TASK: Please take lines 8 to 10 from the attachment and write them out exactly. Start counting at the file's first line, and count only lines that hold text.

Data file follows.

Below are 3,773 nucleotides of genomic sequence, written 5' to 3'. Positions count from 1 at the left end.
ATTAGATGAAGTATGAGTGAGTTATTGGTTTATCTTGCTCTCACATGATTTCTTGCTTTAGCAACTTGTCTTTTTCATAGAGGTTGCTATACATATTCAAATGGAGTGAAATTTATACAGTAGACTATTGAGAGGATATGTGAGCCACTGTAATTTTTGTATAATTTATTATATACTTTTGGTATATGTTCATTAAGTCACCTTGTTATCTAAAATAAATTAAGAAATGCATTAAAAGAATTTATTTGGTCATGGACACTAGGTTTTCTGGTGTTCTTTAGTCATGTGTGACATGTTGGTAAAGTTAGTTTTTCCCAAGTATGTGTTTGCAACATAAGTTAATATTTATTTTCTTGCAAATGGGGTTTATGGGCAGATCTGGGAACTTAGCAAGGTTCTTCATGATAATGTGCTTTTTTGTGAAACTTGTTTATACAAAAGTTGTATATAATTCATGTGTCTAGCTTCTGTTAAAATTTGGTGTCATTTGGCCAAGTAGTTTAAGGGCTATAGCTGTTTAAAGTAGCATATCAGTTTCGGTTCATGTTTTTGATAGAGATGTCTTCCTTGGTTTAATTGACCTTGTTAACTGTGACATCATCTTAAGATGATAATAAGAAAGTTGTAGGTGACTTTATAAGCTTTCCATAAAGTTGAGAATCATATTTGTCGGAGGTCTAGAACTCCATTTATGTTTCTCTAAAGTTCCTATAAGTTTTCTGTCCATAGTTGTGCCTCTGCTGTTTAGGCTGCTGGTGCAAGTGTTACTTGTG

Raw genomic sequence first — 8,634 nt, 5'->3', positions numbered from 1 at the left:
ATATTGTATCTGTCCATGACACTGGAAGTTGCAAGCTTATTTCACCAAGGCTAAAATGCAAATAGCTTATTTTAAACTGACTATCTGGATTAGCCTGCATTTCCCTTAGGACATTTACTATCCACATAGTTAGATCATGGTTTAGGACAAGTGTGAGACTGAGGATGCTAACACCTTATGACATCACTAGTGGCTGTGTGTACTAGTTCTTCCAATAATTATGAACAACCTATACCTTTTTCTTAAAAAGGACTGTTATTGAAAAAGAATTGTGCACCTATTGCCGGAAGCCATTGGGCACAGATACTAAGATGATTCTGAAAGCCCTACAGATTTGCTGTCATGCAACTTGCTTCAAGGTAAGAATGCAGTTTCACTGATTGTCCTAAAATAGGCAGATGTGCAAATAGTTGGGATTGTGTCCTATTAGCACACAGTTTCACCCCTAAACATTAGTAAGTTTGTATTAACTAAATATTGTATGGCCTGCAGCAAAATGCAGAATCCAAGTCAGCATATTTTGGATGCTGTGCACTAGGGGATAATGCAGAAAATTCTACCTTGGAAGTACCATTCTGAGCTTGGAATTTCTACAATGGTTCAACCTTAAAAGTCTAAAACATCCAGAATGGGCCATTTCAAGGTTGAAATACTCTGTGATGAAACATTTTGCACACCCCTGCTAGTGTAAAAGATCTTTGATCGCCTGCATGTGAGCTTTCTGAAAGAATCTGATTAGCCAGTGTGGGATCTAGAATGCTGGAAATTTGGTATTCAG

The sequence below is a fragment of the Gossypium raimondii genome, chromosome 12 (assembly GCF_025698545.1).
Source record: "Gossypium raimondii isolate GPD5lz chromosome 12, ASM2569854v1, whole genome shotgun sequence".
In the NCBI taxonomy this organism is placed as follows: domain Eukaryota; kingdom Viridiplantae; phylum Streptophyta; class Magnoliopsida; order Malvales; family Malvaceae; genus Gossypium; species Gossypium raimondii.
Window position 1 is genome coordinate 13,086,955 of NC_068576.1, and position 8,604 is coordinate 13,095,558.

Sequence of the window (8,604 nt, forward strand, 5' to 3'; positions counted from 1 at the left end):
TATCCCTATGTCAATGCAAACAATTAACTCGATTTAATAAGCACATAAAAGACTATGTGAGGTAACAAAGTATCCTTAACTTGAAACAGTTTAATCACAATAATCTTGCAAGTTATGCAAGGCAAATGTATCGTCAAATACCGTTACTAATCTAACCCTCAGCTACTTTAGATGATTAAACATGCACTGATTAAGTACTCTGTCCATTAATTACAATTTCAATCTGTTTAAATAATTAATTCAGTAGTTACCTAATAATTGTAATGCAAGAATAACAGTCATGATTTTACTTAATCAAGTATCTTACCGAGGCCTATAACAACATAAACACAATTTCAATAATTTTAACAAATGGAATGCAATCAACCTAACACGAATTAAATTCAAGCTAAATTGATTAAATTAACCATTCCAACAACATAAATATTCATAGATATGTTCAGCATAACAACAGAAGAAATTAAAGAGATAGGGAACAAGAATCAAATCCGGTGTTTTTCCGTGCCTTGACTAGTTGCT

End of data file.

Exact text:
Window position 1 is genome coordinate 13,086,955 of NC_068576.1, and position 8,604 is coordinate 13,095,558.

Sequence of the window (8,604 nt, forward strand, 5' to 3'; positions counted from 1 at the left end):
TATCCCTATGTCAATGCAAACAATTAACTCGATTTAATAAGCACATAAAAGACTATGTGAGGTAACAAAGTATCCTTAACTTGAAACAGTTTAATCACAATAATCTTGCAAGTTATGCAAGGCAAATGTATCGTCAAATACCGTTACTAATCTAACCCTCAGCTACTTTAGATGATTAAACATGCACTGATTAAGTACTCTGTCCATTAATTACAATTTCAATCTGTTTAAATAATTAATTCAGTAGTTACCTAATAATTGTAATGCAAGAATAACAGTCATGATTTTACTTAATCAAGTATCTTACCGAGGCCTATAACAACATAAACACAATTTCAATAATTTTAACAAATGGAATGCAATCAACCTAACACGAATTAAATTCAAGCTAAATTGATTAAATTAACCATTCCAACAACATAAATATTCATAGATATGTTCAGCATAACAACAGAAGAAATTAAAGAGATAGGGAACAAGAATCAAATCCGGTGTTTTTCCGTGCCTTGACTAGTTGCT